Katie Whiteford filed a petition Wednesday to remove Coffindaffer “for good cause” from the case of her 92-year-old father, Robert Whiteford, despite the fact that Coffindaffer had already offered to resign as his guardian and conservator last fall.

“Coffindaffer should not be permitted to resign and escape the consequences of his failure to properly tend to my father’s personal well-being and his finances,” she said in her petition.

If the court removes Coffindaffer for cause, Robert Whiteford could seek to recover costs from him personally and from the bond that the court requires for estates exceeding $3,000 in liquid assets, said Jill Adkins, an attorney representing Katie Whiteford.

Whiteford’s petition says that Coffindaffer should be removed because he has alienated the staff at her father’s residential facility, and because he failed to promptly address her father’s health concerns, missed deadlines for filing annual accounts, turned in inaccurate financial records, provided tardy and incomplete responses to court auditors, and paid legal fees from her father’s estate that were barred by the court.

Coffindaffer was appointed late last March as guardian for Luis Leo Michael Biros, a 21-year-old with autism who suffers from severe anxiety and depression.

Sarah Biros said her son can be difficult to manage and she initially resisted Coffindaffer’s appointment. She said he convinced her to give it a try.

The trouble began soon after Coffindaffer placed her son in a group home with older adults and a staff that knew nothing about autism, she said. Under Coffindaffer’s care, she said, Biros bounced between downtown Minneapolis homeless shelters and a hotel in Plymouth.

“It was bad. I didn’t know from day to day if he was eating, if people were coming to see him, if his bills were being paid,” his mother said. “Clarence was very short with me when I would voice concerns. … And he would say, ‘This is Luis’ choice; this is what Luis wants.’ ”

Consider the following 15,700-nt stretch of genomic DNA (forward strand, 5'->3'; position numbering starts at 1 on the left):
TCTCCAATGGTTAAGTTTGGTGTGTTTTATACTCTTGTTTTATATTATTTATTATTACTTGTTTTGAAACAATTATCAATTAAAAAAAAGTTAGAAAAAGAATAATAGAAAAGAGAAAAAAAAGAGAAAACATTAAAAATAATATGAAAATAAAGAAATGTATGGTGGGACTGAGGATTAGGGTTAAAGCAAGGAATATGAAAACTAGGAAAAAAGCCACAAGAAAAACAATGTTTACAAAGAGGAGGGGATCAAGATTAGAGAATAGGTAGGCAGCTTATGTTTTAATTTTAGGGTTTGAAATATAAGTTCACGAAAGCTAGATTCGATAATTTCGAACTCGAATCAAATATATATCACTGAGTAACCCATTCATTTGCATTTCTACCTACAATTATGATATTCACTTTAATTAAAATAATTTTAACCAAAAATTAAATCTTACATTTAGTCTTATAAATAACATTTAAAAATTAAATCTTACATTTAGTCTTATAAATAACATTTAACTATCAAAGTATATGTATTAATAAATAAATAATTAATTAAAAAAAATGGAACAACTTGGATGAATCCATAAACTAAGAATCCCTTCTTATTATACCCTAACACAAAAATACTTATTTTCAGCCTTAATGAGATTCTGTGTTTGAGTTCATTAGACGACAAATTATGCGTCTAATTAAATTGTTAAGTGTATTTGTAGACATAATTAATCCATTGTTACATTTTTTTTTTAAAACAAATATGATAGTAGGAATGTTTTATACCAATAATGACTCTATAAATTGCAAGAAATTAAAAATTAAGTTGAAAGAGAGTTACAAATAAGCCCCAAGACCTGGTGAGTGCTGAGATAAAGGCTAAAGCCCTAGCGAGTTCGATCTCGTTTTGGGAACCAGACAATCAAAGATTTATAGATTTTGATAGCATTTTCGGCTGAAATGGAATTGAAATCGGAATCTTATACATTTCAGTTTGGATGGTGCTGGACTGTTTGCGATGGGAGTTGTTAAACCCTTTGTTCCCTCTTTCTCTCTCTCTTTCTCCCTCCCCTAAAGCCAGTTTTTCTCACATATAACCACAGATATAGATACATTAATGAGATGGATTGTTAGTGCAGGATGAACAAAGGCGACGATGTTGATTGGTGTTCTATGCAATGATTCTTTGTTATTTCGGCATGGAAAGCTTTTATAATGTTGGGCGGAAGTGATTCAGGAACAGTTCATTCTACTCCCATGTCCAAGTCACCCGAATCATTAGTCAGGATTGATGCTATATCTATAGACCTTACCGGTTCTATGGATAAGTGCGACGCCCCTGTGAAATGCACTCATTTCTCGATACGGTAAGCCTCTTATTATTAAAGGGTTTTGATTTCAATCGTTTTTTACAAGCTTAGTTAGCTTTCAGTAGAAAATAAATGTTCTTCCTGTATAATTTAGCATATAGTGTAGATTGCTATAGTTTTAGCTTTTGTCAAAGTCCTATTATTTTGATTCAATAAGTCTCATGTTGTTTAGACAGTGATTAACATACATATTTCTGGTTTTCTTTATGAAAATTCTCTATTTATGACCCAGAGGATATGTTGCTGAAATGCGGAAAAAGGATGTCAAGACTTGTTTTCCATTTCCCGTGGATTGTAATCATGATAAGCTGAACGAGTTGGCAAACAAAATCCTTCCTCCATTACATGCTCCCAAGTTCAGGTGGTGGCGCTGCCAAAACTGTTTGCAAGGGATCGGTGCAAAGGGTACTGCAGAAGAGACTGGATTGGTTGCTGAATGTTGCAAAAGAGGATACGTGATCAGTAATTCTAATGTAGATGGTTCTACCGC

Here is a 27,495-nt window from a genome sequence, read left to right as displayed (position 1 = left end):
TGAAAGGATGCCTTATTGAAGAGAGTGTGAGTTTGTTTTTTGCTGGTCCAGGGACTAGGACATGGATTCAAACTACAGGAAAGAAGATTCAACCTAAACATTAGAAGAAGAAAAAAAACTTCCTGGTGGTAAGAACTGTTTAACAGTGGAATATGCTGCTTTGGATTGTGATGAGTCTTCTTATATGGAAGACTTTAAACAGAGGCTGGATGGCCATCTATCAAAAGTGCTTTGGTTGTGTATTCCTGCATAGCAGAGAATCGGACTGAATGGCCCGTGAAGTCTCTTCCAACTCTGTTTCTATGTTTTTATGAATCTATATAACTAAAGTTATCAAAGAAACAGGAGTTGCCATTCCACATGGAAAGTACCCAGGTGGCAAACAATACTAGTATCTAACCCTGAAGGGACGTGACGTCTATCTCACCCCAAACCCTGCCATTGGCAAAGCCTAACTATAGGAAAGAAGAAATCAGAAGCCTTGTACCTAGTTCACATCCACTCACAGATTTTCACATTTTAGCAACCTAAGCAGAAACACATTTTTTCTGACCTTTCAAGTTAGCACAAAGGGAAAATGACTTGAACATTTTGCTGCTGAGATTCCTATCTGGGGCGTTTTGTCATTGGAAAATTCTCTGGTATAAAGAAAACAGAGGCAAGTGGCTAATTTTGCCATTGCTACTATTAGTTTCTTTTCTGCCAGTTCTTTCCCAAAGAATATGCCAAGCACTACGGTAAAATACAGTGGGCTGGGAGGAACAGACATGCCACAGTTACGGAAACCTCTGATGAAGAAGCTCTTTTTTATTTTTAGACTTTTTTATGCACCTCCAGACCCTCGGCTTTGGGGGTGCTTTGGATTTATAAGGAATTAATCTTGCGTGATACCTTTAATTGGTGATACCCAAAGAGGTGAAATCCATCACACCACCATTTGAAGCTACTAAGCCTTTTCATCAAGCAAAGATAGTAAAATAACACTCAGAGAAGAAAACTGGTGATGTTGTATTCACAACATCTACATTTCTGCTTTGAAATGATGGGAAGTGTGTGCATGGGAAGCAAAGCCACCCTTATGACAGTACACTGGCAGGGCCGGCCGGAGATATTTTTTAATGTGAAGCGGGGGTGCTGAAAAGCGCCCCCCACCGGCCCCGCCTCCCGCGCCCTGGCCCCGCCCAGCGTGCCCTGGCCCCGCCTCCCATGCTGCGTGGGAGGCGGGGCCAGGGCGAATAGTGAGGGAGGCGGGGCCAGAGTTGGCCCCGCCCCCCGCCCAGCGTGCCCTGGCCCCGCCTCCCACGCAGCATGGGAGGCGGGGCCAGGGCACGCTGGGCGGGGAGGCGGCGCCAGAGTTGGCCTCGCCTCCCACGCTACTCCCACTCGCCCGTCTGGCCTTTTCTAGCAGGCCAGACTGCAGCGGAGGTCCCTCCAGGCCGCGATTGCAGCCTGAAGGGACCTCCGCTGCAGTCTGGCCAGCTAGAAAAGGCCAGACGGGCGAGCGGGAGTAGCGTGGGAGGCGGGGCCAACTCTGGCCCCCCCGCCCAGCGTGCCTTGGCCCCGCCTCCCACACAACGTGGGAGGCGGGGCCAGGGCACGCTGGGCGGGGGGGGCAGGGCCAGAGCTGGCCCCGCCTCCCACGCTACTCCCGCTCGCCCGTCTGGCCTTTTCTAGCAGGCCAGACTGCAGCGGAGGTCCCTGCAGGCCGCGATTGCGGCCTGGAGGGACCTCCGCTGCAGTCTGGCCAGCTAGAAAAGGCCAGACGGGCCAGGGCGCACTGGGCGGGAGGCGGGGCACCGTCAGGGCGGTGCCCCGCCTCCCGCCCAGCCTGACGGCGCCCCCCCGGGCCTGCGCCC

In a handwritten letter to the court in July, Luis Biros complained that Coffindaffer “wants nothing but to drug [me] and coop me up, he hasn’t done anything that’s helpful for me and my future.” He asked to be restored to capacity and fend for himself. Coffindaffer opposed the motion, and Judge Anderson ruled in Coffindaffer’s favor on Nov. 16.

On Jan. 20, Luis Biros became enraged while talking with Coffindaffer at a Plymouth hotel. Court records say Biros knocked off Coffindaffer’s hat and punched him three times, blinding his left eye.

Biros remains jailed pending trial on felony assault charges.

“I think Clarence is a good guy that takes on too many cases,” said Vincent Courtney, a lawyer appointed to represent Biros in his ongoing guardianship case. “From what I can tell, he was trying to help this kid find a place to live.”

Sarah Biros has stepped back in as her son’s guardian because of the attack.

Elder law attorney Mary F. Jensen described Coffindaffer as “one of the finest professional fiduciaries I work with, and he provides a very high level of care and attention to his cases.” She represents him in a case involving William Jaunty, who has a serious brain injury from alcoholism and meningitis.

Jaunty’s family members describe Coffindaffer’s performance as anything but attentive. His history of late bill payments and poor communication practices have resulted in serious harm, said Jaunty’s ex-wife and siblings. They wrote to the court in January that “an extreme lapse” in Coffindaffer’s public assistance filings resulted in Jaunty losing benefits. Jaunty had to pay full price for some medications and had to “wait out” a painful toothache until his benefits were reinstated, they said.

Because of Coffindaffer, they say, Jaunty got an eviction notice from his adult foster home. They complained that well-being reports and other required documents were long overdue. And they questioned whether Coffindaffer visited Jaunty as often as he reported to the court.

Jaunty gets angry at the mention of Coffindaffer, said a sister, Nancy Johnson.

“He can’t speak anymore. He can’t dress himself anymore. He has a hard time even eating. And all he thinks about is his money, to be able to buy cigarettes and candy and his Mountain Dew,” she said. “You know what? Give him his damn money. It’s all he has left.”